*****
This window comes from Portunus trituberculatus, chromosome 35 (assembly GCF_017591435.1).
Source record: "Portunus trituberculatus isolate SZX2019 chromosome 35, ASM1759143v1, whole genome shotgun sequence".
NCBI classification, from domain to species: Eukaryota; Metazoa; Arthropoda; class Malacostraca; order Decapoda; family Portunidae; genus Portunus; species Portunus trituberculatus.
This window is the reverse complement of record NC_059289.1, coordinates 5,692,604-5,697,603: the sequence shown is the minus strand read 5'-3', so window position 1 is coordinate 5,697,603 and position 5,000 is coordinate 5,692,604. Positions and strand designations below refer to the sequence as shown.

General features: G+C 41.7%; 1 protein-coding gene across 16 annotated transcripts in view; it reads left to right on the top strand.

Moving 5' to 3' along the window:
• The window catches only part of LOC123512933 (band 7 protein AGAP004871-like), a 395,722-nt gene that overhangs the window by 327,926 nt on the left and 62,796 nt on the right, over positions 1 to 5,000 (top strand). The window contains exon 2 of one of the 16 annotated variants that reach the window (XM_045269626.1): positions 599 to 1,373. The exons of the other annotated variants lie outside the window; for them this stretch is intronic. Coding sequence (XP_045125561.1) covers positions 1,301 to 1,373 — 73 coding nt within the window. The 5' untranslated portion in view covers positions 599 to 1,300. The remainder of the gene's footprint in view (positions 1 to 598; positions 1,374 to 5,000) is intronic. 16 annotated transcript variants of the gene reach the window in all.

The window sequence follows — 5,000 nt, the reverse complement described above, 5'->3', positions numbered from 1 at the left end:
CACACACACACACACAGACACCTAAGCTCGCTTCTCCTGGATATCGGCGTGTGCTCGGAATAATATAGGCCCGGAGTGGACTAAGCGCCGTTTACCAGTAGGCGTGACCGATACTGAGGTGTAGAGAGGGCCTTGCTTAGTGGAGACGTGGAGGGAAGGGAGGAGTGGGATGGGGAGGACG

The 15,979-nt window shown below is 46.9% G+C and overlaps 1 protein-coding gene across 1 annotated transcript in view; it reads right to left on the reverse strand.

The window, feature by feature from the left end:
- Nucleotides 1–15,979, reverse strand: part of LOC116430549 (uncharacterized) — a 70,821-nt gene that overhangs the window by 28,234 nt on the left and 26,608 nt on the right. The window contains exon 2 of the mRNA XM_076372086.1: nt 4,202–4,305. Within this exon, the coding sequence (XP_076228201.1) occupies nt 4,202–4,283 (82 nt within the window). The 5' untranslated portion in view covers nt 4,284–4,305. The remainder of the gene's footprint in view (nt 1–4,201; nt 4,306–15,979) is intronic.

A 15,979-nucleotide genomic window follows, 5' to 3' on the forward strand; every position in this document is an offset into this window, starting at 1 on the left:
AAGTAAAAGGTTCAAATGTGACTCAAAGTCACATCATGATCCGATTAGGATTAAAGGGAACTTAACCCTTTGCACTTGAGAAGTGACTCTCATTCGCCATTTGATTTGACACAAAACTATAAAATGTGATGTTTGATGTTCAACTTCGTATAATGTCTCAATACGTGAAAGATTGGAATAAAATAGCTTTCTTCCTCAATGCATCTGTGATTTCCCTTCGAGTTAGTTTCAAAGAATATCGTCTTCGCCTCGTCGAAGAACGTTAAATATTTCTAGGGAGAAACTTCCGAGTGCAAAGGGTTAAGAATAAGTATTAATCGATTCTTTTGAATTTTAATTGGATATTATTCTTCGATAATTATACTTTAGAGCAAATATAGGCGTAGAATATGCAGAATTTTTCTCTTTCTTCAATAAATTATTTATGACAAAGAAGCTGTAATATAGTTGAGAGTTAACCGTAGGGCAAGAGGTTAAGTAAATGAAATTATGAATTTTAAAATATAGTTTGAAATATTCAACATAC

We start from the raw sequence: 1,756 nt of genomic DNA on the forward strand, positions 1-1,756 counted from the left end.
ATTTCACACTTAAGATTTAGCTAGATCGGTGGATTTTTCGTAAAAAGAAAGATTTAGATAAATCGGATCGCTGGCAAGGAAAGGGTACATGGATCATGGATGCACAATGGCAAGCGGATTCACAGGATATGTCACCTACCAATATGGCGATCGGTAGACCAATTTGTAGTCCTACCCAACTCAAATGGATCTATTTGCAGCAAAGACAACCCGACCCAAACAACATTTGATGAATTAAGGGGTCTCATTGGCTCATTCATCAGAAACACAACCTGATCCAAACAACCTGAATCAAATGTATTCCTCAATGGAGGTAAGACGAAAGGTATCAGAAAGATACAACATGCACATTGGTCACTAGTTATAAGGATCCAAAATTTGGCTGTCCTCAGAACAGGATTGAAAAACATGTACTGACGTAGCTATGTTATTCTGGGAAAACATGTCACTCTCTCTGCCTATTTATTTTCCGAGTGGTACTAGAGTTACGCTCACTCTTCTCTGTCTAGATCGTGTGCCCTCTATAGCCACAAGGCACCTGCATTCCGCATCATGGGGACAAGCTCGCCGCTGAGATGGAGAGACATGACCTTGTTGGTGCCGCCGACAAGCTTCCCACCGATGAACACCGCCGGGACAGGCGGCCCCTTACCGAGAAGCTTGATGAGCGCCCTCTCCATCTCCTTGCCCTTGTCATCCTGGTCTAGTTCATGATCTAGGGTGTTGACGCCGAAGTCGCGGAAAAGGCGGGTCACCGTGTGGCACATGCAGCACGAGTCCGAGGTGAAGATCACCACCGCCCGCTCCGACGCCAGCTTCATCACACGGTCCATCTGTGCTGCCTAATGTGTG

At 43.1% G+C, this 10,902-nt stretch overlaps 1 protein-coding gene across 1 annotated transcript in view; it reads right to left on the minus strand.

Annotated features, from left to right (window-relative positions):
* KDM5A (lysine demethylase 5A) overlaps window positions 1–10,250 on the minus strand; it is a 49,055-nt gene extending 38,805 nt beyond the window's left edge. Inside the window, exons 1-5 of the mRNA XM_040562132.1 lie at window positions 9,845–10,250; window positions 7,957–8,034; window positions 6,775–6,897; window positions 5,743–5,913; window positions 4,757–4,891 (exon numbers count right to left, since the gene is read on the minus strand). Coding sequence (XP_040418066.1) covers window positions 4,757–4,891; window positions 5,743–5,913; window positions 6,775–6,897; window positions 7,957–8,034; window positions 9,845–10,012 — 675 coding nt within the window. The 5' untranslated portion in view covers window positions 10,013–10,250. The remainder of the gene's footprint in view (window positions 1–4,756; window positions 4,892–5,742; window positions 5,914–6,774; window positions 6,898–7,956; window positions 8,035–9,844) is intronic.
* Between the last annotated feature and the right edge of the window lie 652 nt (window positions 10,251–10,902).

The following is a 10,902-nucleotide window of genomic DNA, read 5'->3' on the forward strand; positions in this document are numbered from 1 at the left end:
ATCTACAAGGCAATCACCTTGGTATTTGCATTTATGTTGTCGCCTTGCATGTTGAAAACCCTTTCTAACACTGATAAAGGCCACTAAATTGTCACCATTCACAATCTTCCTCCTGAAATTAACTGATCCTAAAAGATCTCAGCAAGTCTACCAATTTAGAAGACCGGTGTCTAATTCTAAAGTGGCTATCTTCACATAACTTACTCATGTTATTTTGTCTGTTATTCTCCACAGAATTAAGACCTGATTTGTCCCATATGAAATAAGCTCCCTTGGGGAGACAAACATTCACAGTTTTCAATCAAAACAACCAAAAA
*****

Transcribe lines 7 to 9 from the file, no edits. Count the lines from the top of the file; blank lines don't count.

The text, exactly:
• The window catches only part of LOC123512933 (band 7 protein AGAP004871-like), a 395,722-nt gene that overhangs the window by 327,926 nt on the left and 62,796 nt on the right, over positions 1 to 5,000 (top strand). The window contains exon 2 of one of the 16 annotated variants that reach the window (XM_045269626.1): positions 599 to 1,373. The exons of the other annotated variants lie outside the window; for them this stretch is intronic. Coding sequence (XP_045125561.1) covers positions 1,301 to 1,373 — 73 coding nt within the window. The 5' untranslated portion in view covers positions 599 to 1,300. The remainder of the gene's footprint in view (positions 1 to 598; positions 1,374 to 5,000) is intronic. 16 annotated transcript variants of the gene reach the window in all.

The window sequence follows — 5,000 nt, the reverse complement described above, 5'->3', positions numbered from 1 at the left end:
CACACACACACACACAGACACCTAAGCTCGCTTCTCCTGGATATCGGCGTGTGCTCGGAATAATATAGGCCCGGAGTGGACTAAGCGCCGTTTACCAGTAGGCGTGACCGATACTGAGGTGTAGAGAGGGCCTTGCTTAGTGGAGACGTGGAGGGAAGGGAGGAGTGGGATGGGGAGGACG